In sharp contrast with their heavy infantry, Spartan cavalry was ill-trained and poorly equipped. There was a certain lack of prestige for a cavalryman in Laconia, and because of the demanding resource-requirements for maintaining horses, often the circumstance was that men of low station were issued horses belonged to infantrymen during the campaign, to serve as cavalry themselves. The result was a cavalry largely composed of men with next-to-no skills in horsemanship; men who were neither acquainted with fighting from horseback, nor in formation. Thus far, the questionable quality of the Spartan cavalry was vindicated by the potency of the Spartan phalanx—a tight formation of hoplites which allowed more disciplined soldiers to support one-another through drilled formation, which minimized the reliance of the army on individual skill and numerical advantage. A well-maintained phalanx could easily resist assault by any contemporary cavalry, provided it was attacked from the front. The primary weakness of a phalanx was its slow, and ungainly capacity for turning itself—a point which proved crucial at the battle of Leuctra.
Because the Spartan phalanx was only properly vulnerable to attack from the flanks, the Spartan cavalry only ever needed to be fit enough to secure the hoplites’ flanks for long enough, that the hoplites could win the battle. It is precisely because of the Spartan’s tactical success that the leaders of the Boeotian league were pressured to find some nuance in their own engagement strategy, rather than to try and beat the Laconians at their own game.
The Theban scheme at Leuctra should perhaps more accurately be described as the tactics of Epaminondas himself, a Beaotarch of the Boeotian League and general of the Theban armies. He is regarded, now, as one of the preeminent military minds of his time—though many of the details of his life have been lost to history. A reserved and reclusive man by nature, Epaminondas is thought to have been drawn into the political sphere because of his close friendship with Pelopidas, who was a prominent Theban politician. While Epaminondas was responsible for the disposition of all of Thebes’ might, it was his friend, Pelopidas, who led the most elite contingent of Theban hoplites: The Sacred Band.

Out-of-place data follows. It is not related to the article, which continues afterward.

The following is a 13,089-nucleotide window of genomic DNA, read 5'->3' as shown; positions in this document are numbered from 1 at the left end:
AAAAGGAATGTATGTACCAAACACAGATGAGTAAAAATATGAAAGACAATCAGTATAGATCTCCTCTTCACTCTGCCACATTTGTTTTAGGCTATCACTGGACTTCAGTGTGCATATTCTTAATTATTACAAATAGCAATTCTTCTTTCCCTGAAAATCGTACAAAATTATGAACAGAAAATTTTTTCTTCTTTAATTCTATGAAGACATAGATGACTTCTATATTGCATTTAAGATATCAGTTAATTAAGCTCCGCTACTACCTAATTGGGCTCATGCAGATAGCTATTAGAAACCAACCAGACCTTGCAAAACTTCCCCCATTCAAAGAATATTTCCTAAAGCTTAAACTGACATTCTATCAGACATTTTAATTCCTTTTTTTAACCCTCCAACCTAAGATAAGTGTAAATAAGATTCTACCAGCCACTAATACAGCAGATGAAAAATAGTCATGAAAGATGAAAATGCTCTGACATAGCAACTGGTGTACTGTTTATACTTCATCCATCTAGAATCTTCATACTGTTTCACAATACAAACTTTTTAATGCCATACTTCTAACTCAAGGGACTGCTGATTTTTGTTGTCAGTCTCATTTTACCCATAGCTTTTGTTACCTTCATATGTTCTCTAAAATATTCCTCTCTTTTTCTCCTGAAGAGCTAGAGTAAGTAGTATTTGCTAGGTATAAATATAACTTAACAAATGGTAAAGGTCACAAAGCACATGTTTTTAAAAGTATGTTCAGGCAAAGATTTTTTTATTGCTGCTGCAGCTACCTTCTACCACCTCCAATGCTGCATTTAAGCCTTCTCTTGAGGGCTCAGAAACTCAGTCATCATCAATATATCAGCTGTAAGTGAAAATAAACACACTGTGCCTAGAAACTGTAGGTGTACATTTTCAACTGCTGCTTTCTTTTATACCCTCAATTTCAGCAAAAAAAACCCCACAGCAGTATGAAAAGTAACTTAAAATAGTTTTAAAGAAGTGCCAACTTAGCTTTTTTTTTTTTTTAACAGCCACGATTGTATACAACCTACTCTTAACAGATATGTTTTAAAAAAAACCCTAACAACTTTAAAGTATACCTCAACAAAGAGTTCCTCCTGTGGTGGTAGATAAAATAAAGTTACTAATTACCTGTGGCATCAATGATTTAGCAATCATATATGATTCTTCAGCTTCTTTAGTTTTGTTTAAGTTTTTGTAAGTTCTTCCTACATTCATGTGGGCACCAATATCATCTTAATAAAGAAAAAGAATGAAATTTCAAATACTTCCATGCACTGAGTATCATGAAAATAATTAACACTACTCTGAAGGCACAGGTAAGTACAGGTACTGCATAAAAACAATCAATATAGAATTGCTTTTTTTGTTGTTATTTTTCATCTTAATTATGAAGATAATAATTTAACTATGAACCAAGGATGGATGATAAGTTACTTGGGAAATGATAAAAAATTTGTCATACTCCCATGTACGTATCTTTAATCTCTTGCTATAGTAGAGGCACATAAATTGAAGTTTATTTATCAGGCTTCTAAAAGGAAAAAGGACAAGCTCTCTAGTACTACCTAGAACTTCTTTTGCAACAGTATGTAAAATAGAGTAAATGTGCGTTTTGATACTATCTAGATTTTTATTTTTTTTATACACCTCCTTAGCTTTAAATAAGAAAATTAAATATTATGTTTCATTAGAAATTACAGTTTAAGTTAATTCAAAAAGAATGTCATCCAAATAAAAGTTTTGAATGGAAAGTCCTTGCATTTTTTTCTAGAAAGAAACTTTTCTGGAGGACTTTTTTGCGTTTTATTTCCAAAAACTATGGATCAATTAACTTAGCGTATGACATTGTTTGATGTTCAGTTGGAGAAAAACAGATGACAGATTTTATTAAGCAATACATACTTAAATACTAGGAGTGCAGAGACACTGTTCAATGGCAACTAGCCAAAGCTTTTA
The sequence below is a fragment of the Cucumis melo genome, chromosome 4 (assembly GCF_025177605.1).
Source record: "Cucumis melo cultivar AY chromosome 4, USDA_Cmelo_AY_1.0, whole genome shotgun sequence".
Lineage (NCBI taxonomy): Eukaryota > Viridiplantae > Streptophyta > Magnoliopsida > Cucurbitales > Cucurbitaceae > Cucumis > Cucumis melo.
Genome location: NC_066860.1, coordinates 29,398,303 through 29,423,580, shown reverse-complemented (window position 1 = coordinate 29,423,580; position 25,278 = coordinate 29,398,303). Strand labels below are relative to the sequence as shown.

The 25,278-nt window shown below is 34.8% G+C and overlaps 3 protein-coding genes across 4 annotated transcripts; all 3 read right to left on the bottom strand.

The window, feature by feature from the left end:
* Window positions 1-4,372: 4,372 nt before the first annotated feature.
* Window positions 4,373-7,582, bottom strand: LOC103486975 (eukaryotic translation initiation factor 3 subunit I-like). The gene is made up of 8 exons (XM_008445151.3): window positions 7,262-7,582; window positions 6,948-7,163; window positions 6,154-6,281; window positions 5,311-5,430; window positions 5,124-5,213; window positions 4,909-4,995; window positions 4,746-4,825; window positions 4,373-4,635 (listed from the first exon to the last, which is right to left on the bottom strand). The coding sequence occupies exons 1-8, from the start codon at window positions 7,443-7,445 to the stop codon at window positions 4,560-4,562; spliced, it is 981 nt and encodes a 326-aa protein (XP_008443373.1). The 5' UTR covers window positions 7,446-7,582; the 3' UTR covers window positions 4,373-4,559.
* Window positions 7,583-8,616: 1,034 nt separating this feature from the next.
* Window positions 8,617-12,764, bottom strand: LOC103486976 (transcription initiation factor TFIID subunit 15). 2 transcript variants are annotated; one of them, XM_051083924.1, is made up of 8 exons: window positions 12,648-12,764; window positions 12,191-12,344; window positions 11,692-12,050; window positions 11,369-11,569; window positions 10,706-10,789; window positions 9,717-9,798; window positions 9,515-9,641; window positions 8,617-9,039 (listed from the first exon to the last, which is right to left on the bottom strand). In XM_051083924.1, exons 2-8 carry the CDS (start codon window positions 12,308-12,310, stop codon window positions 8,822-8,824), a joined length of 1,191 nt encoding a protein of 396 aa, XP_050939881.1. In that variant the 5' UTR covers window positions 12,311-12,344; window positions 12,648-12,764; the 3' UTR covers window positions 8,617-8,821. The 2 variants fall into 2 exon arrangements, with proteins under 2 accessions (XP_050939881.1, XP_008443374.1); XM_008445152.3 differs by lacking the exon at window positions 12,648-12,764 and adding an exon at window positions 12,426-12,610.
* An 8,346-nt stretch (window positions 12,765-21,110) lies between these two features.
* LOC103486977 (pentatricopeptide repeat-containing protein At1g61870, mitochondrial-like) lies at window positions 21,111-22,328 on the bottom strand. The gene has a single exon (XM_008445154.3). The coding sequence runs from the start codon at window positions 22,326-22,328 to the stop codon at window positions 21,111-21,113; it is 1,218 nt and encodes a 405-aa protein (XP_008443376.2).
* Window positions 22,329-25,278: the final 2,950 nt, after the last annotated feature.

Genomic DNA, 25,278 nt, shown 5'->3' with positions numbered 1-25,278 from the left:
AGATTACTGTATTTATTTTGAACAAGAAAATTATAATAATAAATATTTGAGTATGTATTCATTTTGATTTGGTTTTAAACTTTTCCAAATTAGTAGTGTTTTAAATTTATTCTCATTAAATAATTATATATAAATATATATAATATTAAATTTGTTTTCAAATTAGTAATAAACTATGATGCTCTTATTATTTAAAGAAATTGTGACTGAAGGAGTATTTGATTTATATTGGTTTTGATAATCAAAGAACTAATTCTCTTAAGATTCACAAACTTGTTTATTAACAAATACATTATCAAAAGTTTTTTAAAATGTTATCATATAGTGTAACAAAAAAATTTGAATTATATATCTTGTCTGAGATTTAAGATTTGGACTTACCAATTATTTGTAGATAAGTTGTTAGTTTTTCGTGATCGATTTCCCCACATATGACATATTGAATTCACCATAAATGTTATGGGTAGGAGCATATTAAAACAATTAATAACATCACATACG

Greece had been in a state of war for verging on a century by this point, and Thebes fielded an established core of hardened veterans not only within their infantry, but also their cavalry. Theban horsemen were used to working in concert with heavy infantry, but they also fought with a unique group of light infantry skirmishers who were mobile enough to act in unison with the horsemen. In a perhaps inelegant summation, it could be said that the Thebans were strong where Sparta was weak, and where the Spartans were peerless, the Thebans remained formidable.
Thus far, mention of the allied states and of the mercenaries fighting alongside both belligerents has been avoided, not only because they were secondary actors, but because the details of the battle bear out a lack of wherewithal among them. Through attrition, the rest of Greece was content to let Sparta and Thebes determine between themselves who would reign. The formations deployed at Leuctra allowed this exchange to take place, in such a way that the Thebans and Spartans only bloodied themselves.
King Cleombrotus I of Sparta positioned his campaigning force to strike at Thebes well before Epaminondas even refused to sign the treaty—written to prevent the outbreak of war. Both seemingly decided, then, that force was the only way to answer the question of power between them. No sooner did the Boeotian League leave negotiations than did Cleombrotus’ readied force circumvent a fortified defile on the border of Boeotia—having marched through a mountain pass—and seized several naval vessels. The Spartan king was suddenly within direct striking range of Thebes, when he was confronted by Epaminondas on a flat plain outside the village of Leuctra.
The Theban general did not want a siege. He believed a pitched battle was their best chance at victory. Also of consideration for Epaminondas was the reluctance of other Boeotians to fight. Epaminondas had to either use his army now, or lose it. Similarly, across the field King Cleombrotus was operating under the weight of political antagonism from home, in Laconia. His respect for Thebes as an opponent was well-known, and provided his political enemies with an avenue to create the narrative that he was soft on the Boeotian league. Even his closest advisors believed that if he did not face Epaminondas in battle, he would face exile upon his return.